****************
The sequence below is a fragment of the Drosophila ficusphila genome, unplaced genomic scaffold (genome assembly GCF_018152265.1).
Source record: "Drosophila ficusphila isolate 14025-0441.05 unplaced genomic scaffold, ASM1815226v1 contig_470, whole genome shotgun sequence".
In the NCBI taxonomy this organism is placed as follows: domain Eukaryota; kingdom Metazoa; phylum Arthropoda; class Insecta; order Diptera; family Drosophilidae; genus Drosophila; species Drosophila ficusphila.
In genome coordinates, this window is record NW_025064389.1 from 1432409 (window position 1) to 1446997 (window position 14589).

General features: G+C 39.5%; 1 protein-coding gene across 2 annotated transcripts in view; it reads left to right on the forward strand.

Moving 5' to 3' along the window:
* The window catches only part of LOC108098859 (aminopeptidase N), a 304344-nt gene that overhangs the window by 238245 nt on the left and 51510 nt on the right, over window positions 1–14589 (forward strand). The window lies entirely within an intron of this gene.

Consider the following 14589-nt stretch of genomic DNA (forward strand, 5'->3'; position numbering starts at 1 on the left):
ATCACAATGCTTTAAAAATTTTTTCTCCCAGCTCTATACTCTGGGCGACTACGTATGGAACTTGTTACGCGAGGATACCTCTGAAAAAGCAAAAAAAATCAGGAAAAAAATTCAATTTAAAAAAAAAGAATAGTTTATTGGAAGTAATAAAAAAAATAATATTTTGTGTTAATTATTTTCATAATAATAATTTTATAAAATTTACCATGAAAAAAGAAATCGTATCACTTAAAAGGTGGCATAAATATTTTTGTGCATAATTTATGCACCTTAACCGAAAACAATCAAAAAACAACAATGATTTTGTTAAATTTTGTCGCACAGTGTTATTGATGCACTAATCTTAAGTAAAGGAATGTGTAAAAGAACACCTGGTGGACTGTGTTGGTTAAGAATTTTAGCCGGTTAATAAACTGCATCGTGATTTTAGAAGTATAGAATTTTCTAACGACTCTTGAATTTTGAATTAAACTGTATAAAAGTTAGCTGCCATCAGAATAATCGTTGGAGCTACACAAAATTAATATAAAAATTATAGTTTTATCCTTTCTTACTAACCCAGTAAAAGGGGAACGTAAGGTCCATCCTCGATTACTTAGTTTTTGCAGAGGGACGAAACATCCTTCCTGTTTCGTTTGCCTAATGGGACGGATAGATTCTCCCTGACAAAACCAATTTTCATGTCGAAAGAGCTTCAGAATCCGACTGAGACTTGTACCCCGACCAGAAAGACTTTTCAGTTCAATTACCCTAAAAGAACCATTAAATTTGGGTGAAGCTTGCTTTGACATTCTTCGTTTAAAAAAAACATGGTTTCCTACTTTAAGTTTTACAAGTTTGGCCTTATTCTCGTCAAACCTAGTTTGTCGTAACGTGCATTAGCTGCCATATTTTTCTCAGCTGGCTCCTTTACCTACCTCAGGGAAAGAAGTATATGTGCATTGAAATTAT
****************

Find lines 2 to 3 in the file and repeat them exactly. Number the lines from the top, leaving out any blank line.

Source record: "Drosophila ficusphila isolate 14025-0441.05 unplaced genomic scaffold, ASM1815226v1 contig_470, whole genome shotgun sequence".
In the NCBI taxonomy this organism is placed as follows: domain Eukaryota; kingdom Metazoa; phylum Arthropoda; class Insecta; order Diptera; family Drosophilidae; genus Drosophila; species Drosophila ficusphila.